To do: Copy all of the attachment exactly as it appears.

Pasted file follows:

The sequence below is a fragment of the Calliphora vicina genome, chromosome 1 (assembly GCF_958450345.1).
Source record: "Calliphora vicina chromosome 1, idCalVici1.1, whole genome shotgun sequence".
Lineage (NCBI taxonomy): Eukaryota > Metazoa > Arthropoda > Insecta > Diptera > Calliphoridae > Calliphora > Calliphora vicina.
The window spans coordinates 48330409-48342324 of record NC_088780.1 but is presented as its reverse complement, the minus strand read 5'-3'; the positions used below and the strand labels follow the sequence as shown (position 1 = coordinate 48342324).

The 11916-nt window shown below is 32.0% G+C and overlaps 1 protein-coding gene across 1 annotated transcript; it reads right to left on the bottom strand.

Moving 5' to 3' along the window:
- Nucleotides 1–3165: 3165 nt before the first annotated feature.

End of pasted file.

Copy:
The sequence below is a fragment of the Calliphora vicina genome, chromosome 1 (assembly GCF_958450345.1).
Source record: "Calliphora vicina chromosome 1, idCalVici1.1, whole genome shotgun sequence".
Lineage (NCBI taxonomy): Eukaryota > Metazoa > Arthropoda > Insecta > Diptera > Calliphoridae > Calliphora > Calliphora vicina.
The window spans coordinates 48330409-48342324 of record NC_088780.1 but is presented as its reverse complement, the minus strand read 5'-3'; the positions used below and the strand labels follow the sequence as shown (position 1 = coordinate 48342324).

The 11916-nt window shown below is 32.0% G+C and overlaps 1 protein-coding gene across 1 annotated transcript; it reads right to left on the bottom strand.

Moving 5' to 3' along the window:
- Nucleotides 1–3165: 3165 nt before the first annotated feature.